Admire the old sites of the country, Brac Monastery | ShutterStock
Day 4: Hvar Island
The yacht continues its journey to the next destination – the island of Hvar. This island is definitively one of the most popular Adriatic islands, known also under the name of ‘St Tropez of the Adriatic’; it has a picturesque town with a lively nightlife and many good local restaurants. One which can be recommended is ‘Macondo’ located in the ancient neighbourhood of Groda, it is known for fresh seafood and an old-fashioned atmosphere, try the lobster spaghetti or a platter of Dalmatian-style tapas like anchovies, pâtés, and octopus salad, one of the signature dishes here is the ‘gregada’, a delicious thick fish soup, seasoned with garlic and wine.
• Take home some fabulous woven multicoloured scarves, handbags, shells, sarongs, handmade jewellery, or some local designers’ fashions.
• Since Hvar lies in the centre of most of the sea routes, history has left its traces, maybe more so than on any other Adriatic island, which has made Hvar rich in cultural and historical monuments. It is also considered to be the island of heather, lavender, wisdom and wine, and offers many small secluded bays in which to anchor and enjoy its riches
The old port on Hvar Island | Istock
Day 5: Vis Island
The island was closed to foreigners until 1989, this isolation has meant that Vis has retained the charm and lifestyle characteristised by the 1950s. It attracts visitors looking for the ‘Mediterranean as it once was’. Vis is a very picturesque town with attractive stone houses, Renaissance and Baroque palaces and several churches from 16th and 17th century.
• Vis town was the most prominent Greek settlement on the eastern Adriatic coast. The Greek town was built on terraces sloping gently to the seafront and fortified by defensive walls, which are partially preserved to the present day.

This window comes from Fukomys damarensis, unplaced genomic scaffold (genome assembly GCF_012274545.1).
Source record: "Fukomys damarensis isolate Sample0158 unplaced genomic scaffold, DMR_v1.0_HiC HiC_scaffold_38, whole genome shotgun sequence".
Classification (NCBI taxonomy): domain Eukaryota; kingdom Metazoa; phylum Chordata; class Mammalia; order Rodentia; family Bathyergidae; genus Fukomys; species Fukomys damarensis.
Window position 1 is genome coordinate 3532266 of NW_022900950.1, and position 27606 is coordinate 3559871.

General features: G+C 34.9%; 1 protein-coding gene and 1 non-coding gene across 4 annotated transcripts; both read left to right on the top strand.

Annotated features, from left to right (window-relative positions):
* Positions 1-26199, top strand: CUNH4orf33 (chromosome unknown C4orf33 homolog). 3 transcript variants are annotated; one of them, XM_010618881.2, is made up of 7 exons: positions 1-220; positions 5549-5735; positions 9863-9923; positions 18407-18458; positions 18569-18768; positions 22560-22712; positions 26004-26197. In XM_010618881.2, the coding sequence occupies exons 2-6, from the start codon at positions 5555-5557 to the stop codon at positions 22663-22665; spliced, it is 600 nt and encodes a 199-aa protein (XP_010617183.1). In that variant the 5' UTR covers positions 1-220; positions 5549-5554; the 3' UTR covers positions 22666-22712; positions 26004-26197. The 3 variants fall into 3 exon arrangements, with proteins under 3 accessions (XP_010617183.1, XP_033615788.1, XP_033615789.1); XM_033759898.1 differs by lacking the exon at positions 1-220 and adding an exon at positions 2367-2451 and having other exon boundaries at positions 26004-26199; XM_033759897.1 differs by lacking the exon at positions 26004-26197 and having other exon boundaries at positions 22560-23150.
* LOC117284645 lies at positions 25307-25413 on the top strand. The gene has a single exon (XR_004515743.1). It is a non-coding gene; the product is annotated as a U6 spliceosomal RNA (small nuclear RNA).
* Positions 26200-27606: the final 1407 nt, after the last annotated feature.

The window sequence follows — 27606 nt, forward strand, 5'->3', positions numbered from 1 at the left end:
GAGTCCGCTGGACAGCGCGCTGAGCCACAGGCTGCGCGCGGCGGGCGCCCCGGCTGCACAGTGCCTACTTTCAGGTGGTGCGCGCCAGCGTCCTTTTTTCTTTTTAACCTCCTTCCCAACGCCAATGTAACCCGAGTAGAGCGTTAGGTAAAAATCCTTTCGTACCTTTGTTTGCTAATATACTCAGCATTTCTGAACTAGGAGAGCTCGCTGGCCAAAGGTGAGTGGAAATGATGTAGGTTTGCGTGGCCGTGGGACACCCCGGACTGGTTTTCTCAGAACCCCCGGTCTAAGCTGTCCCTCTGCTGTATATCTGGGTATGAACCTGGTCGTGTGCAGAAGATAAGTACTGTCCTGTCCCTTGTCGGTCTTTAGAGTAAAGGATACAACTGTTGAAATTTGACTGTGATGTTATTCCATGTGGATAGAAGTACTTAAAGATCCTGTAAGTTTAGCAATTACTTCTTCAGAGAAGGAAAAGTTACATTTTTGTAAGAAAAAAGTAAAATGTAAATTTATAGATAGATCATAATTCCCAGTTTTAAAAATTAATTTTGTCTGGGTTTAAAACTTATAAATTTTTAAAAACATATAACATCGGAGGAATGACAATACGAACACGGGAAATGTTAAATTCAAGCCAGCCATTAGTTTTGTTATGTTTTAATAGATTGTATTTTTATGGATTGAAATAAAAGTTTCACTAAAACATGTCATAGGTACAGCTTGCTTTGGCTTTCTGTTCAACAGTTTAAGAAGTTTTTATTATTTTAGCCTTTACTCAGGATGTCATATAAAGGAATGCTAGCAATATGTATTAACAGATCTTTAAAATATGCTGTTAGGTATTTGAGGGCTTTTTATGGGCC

• The Archeological Museum is worth a visit and displays a fine array of Greek and Roman artefacts, especially ceramics and numerous amphorae salvaged from the Greek and Roman vessels shipwrecked off the island.
• The Island is also an area of ecological delight, teeming with marine life. It is nice to anchor on the south side of the island, where the sea has sculptured some of the most eye catching coves and beaches.
Vis Archeological Museum displays a fine array of Greek and Roman artefacts | Vis Archeological museum
Day 6: Korcula Island
Korcula is quite a large island with an enchanting, typically medieval Dalmatian town, with its defensive towers, walls and red-roofed houses. It is one of the greenest islands in the Adriatic, with dense forest as well as century-old olive groves and vineyards. The ancient towns and villages on the island seem as if they are the land that time forgot.
• A Little history – Marco Polo (1254-1324), the famous world traveller and writer, was born in the old part of Korcula. He was captured by the Genoese after his epic journey across Asia to China and taken to Korcula. Here he recounted his tales to a French fellow prisoner during the long period of the negotiations for his release. The house in which he was lodged is now a small museum open to visitors.
Marco Polo (1254-1324), the famous world traveller and writer, was born in the old part of Korcula | Shutterstock